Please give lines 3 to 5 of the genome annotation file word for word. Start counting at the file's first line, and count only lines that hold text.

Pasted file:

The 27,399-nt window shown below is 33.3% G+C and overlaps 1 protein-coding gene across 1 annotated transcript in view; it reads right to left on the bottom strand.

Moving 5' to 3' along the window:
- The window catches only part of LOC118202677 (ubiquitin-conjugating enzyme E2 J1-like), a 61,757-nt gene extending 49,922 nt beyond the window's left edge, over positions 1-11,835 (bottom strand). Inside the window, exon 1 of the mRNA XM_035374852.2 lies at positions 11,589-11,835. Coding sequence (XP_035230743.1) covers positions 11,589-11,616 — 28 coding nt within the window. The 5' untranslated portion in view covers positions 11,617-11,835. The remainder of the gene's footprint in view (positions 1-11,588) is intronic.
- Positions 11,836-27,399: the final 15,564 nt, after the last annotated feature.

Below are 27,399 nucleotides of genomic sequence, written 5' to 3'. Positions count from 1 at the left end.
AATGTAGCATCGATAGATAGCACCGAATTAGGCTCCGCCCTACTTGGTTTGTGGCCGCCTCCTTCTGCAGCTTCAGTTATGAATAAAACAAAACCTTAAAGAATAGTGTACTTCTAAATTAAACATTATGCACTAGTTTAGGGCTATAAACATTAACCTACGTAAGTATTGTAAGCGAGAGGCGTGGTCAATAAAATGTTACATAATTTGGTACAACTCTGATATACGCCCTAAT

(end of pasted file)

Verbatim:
- The window catches only part of LOC118202677 (ubiquitin-conjugating enzyme E2 J1-like), a 61,757-nt gene extending 49,922 nt beyond the window's left edge, over positions 1-11,835 (bottom strand). Inside the window, exon 1 of the mRNA XM_035374852.2 lies at positions 11,589-11,835. Coding sequence (XP_035230743.1) covers positions 11,589-11,616 — 28 coding nt within the window. The 5' untranslated portion in view covers positions 11,617-11,835. The remainder of the gene's footprint in view (positions 1-11,588) is intronic.
- Positions 11,836-27,399: the final 15,564 nt, after the last annotated feature.

Below are 27,399 nucleotides of genomic sequence, written 5' to 3'. Positions count from 1 at the left end.